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single molecule level, their stochastic nature is evi-

dent – events don’t all happen at a set time when

you’re dealing with single molecules.” She began

using single molecule techniques immediately

thereafter. Van Oijen recalls, “Candice worked on

a number of quite elegant single-molecule experi-

ments in my group. She used fluorescence imaging

tools to visualize how proteins move along DNA

and used her knack for physics to describe some

of the molecular properties that determine how

proteins interact with DNA.”

Following her PhD, Etson began a postdoctoral

fellowship in the lab of

David Walt

at Tufts

University, as part of the Training in Education

and Critical Research Skills (TEACRS) program.

“TEACRS postdocs spend 75% of their time in

the lab, and the rest of the time is spent on career

development, including training in all aspects of

teaching,” she says. Etson worked on developing

new methods of studying the activity of restric-

tion endonucleases at the single molecule level.

She used fluorescence spectroscopy and single

molecule imaging in this endeavor. “The methods

I developed can also be applied to other enzymes

that modify nucleic acids,” she explains.

In the Walt lab she also worked on a science

outreach project called Bioinformatics Inquiry

through Sequencing (BioSeq). “We set up a se-

quencing center that is for educational use, and we

developed hands-on, open-ended experimental lab

modules designed to introduce high school stu-

dents to next generation sequencing and bioinfor-

matics,” Etson says. “I really enjoyed this project

because doing science with high school students

requires a whole different mindset, and I learned a

lot about education and how to engage people.”

This month, Etson began a new position as Assis-

tant Professor of Physics at Wesleyan University.

She currently is using Total Internal Reflection

Fluorescence (TIRF) microscopy to study how

proteins interact with DNA. “Most recently, I

have been using TIRF microscopy to observe the

cleavage of DNA at the single molecule level,” she

elaborates. “By characterizing the distributions of

the times at which the individual events occur, it is

possible to uncover the presence of reaction inter-

mediates that cannot be directly observed.” In her

new post at Wesleyan, Etson plans on continuing

this work while expanding the methods she uses.

“I plan to move into single-molecule Förster Reso-

nance Energy Transfer (smFRET) studies to get

more information from my experiments,” she says.

Etson also plans to continue work-

ing with undergraduate students in

her new position, exposing them

to research opportunities. “I really

enjoy working with novice research-

ers and introducing people to the

practice of science. It’s so much bet-

ter than studying from a textbook,”

she says. “People tend to think that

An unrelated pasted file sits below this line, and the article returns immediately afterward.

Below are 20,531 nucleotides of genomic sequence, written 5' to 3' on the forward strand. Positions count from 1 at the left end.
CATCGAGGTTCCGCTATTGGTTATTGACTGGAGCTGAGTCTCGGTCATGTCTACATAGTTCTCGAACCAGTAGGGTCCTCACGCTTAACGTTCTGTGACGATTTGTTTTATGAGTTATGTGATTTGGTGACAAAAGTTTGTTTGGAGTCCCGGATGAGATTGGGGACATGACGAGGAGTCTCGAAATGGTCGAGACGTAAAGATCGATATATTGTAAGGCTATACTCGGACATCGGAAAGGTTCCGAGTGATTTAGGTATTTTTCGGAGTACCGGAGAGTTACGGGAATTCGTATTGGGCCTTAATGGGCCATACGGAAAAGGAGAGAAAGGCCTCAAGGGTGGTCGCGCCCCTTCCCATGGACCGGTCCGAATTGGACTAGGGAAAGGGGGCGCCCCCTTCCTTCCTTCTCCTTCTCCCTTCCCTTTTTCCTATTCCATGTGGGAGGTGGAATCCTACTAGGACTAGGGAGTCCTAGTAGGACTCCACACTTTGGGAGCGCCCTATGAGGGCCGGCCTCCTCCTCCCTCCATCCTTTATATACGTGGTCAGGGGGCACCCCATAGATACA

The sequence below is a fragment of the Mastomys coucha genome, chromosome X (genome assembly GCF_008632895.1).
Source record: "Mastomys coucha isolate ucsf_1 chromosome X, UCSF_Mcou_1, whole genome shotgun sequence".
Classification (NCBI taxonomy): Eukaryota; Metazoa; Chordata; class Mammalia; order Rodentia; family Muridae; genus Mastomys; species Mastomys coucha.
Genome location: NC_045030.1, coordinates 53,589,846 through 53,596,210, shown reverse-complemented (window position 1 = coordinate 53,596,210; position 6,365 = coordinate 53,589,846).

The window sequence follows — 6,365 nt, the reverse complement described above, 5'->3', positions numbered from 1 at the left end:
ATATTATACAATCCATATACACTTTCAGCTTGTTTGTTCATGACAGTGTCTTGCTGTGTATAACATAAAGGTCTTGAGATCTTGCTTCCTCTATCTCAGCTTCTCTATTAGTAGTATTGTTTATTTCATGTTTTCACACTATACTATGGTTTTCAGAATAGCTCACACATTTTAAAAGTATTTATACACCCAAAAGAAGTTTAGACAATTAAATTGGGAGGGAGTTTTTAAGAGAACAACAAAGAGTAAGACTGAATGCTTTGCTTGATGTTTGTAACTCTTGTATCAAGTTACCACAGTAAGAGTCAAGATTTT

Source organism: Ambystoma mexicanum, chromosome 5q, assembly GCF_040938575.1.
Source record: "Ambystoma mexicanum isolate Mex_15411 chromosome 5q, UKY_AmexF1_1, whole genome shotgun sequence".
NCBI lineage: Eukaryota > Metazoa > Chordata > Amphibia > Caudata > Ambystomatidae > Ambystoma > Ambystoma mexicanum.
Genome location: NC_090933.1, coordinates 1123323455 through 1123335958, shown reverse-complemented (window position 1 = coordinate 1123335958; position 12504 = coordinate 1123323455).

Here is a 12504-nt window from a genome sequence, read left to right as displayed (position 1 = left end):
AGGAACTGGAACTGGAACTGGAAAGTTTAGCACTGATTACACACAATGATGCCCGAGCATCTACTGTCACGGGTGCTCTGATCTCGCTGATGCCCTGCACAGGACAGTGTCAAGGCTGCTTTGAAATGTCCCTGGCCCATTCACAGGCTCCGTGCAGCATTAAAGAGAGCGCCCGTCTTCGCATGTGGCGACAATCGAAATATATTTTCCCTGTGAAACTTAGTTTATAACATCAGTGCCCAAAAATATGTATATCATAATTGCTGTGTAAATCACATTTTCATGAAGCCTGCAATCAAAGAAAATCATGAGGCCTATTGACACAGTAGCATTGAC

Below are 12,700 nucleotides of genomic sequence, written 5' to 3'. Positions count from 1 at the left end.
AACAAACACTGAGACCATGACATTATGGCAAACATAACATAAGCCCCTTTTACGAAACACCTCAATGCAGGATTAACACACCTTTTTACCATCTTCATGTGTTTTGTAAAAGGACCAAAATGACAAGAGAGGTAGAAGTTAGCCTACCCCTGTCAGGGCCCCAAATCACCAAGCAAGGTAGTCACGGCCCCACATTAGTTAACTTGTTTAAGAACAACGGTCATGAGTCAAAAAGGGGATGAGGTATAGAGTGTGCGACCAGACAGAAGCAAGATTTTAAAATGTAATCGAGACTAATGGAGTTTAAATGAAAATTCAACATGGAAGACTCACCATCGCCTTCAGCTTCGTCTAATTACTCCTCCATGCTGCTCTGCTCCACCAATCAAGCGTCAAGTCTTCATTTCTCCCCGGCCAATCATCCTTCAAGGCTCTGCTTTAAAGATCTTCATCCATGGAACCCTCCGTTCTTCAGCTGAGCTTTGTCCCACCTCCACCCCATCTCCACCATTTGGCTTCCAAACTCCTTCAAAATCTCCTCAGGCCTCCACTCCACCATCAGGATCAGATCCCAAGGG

science, and especially physics, is

really hard. It’s not easy, but I don’t

believe it is as difficult as some

people think it is. There is a lot of

beauty in science, and I love it when

I can help students see that beauty

for themselves.”

Van Oijen believes that Etson will be a great

example for her students. “Candice is a fantastic

role model for young scientists. She has been able

to launch a successful career as a scientist having

started in a non-traditional way and while having

a family,” he says. “I hope that students at Wes-

leyan are smart enough to pick her lab for their

thesis research!”

Etson’s life is not all science, all the time. She is

married with two daughters, and loves spending

time with her family and also engaging her artistic

side. “That includes cooking, sewing, knitting,

and even building things for around my home,”

she shares. “I also take the occasional dance class,

and volunteer backstage when my

daughters perform.”

Throughout Etson’s career, she has benefitted

from the time and energy her advisors and other

scientists expended for her, and hopes to continue

this tradition with her own students. “I admire

all of those people who were willing to give their

time to share their knowledge and to encourage

me to continue along the path to becoming an

academic scientist,” she says. “Each of them had

plenty of reasons that they could have been too

busy for me, but they took the time anyway. I

never want to forget how important five minutes

can be for someone who is trying to find his or

her path.” Her first piece of advice for young

scientists? “Try things. Get as many different

research experiences as possible before you choose

something to specialize in. Sometimes the things

you like to read about don’t turn out to be a good

match for your way of thinking or working in the

lab. Find a good match so that you can enjoy

your work.”



Wesleyan University

Area of Research

Single-molecule studies of

proteins that interact with

and/or modify DNA

Etson dancing with

her daughter.

Etson teaching high school students during

the BioSeq program.